Restorative Justice Programs
March 15, 2001
"Restorative justice" programs offer something besides jails to control crime. They are based on the principles of victim restoration, offender accountability and offender reintegration into the community. In sharp contrast to the conventional justice system, the focus on victims is key.
Since 1997, the city of Indianapolis has been experimenting with a restorative justice program for youthful first-time offenders.
- Once a youth is arrested, a restorative justice coordinator arranges a conference involving the violator, the victims and their families, and supporters.
- A specially trained police officer facilitates at the conference, which gives the victim an opportunity to confront the perpetrator, explain how he or she was harmed and ask questions of the offender.
- The goal is to arrive at a reparation agreement under which the offender takes certain actions -- including contrition, service to the victim and community service.
Ed McGarrell, a criminology professor at Indiana University in Bloomington, and the Hudson Institute have been documenting the results of the program. The researchers randomly assign first-time offenders age 14 and younger, excluding those who have committed serious violent crimes, to either the traditional system or the restorative justice program. About 230 youths have participated in conferences and a like number in the control group.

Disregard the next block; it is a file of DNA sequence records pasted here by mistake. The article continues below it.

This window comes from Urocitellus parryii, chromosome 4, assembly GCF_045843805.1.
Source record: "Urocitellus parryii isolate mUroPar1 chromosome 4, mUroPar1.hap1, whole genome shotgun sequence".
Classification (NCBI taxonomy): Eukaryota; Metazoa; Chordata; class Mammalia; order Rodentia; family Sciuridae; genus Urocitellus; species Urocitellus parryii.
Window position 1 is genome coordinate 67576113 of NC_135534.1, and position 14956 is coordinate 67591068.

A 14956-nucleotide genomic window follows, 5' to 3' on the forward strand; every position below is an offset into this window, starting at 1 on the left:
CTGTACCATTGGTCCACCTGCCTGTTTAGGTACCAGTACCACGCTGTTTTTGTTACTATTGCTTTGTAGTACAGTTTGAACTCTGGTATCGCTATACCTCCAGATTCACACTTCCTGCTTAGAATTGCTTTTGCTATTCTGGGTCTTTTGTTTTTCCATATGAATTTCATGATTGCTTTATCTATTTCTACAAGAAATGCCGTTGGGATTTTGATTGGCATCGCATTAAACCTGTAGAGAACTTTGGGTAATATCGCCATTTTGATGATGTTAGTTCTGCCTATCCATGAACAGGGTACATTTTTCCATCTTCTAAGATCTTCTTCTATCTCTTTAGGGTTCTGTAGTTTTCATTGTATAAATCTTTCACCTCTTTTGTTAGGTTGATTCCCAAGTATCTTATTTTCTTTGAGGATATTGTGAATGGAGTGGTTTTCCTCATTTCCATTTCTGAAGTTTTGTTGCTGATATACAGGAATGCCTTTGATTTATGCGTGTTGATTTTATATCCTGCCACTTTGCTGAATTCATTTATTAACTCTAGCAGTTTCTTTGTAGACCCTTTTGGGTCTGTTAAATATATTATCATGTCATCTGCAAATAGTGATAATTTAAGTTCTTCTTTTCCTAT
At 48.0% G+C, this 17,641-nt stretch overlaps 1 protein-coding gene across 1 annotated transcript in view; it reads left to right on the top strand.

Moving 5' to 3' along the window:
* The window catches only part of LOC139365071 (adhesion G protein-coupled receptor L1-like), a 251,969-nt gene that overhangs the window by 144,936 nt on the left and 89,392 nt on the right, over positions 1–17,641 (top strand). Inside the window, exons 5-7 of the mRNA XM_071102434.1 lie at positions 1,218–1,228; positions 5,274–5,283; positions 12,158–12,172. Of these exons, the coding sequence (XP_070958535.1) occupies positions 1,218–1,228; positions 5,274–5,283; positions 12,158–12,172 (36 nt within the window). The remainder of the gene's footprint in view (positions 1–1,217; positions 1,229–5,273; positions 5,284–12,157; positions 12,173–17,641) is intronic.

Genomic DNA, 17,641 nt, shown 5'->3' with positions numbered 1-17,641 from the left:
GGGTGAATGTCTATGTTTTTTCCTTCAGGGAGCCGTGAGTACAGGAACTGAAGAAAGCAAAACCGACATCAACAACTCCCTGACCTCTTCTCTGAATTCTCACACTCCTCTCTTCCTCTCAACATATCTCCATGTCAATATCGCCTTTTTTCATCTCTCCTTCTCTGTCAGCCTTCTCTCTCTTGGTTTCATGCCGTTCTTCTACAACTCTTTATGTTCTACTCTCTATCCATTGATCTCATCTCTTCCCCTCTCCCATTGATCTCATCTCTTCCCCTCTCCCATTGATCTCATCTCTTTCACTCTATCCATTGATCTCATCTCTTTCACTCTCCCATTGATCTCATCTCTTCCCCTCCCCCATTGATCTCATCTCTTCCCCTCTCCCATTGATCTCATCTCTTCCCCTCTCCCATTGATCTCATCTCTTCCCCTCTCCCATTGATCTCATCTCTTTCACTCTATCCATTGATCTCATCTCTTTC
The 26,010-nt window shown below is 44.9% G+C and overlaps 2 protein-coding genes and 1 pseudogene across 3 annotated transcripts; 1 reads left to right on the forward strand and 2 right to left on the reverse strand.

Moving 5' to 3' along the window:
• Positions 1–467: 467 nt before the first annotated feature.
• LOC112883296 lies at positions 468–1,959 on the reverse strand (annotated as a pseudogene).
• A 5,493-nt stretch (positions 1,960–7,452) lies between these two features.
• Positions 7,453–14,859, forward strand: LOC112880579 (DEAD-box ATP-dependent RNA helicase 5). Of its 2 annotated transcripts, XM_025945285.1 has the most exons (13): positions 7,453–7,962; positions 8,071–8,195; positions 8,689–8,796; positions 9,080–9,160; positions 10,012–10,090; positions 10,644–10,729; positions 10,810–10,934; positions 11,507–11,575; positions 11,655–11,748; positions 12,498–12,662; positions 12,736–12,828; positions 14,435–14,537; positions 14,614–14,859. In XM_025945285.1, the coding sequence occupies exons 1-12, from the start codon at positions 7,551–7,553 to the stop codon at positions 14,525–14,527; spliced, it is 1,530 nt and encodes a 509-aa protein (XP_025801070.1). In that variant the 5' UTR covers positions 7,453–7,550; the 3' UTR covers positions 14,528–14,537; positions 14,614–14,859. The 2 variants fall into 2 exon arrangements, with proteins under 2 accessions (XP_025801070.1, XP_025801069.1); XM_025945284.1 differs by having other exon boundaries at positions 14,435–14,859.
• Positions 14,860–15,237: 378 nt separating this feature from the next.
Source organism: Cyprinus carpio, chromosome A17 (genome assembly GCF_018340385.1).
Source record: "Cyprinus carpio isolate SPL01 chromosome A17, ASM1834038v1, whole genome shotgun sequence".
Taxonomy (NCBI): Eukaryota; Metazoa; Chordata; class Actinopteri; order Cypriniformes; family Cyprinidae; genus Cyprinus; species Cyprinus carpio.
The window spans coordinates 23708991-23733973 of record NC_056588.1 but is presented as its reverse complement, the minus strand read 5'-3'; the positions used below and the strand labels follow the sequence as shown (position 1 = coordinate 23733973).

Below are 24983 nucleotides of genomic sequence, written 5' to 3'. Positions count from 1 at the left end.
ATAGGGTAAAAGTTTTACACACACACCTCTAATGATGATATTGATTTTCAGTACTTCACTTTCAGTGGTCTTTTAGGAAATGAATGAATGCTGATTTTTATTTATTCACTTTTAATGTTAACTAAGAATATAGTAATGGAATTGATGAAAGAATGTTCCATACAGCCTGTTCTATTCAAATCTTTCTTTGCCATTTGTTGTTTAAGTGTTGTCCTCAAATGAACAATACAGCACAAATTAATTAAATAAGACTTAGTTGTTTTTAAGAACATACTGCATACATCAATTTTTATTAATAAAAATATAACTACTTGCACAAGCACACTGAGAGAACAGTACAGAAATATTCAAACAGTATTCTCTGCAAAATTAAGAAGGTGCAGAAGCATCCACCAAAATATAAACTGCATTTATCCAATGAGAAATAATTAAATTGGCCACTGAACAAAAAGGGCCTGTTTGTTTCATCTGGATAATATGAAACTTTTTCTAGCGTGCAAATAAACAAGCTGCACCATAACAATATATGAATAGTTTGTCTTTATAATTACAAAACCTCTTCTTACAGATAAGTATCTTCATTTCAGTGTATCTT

Among the results:
- Over 90 percent of victims say they were satisfied with how their case was handled under restorative justice, compared to only 68 percent satisfied with other court-ordered remedies.
- Over 80 percent of the youths have fulfilled their restorative justice agreements, compared to a poor 58 percent completion rate in the control group.
- The rearrest rate for offenders from restorative justice conferences was 25 to 45 percent less than for offenders from the control group.
The program is modeled on ones developed in Australia and New Zealand.
Source: Morgan O. Reynolds (Director of the Criminal Justice Center at the NCPA), "Restorative Justice, American Style," Brief Analysis No. 353, March 15, 200, National Center for Policy Analysis.
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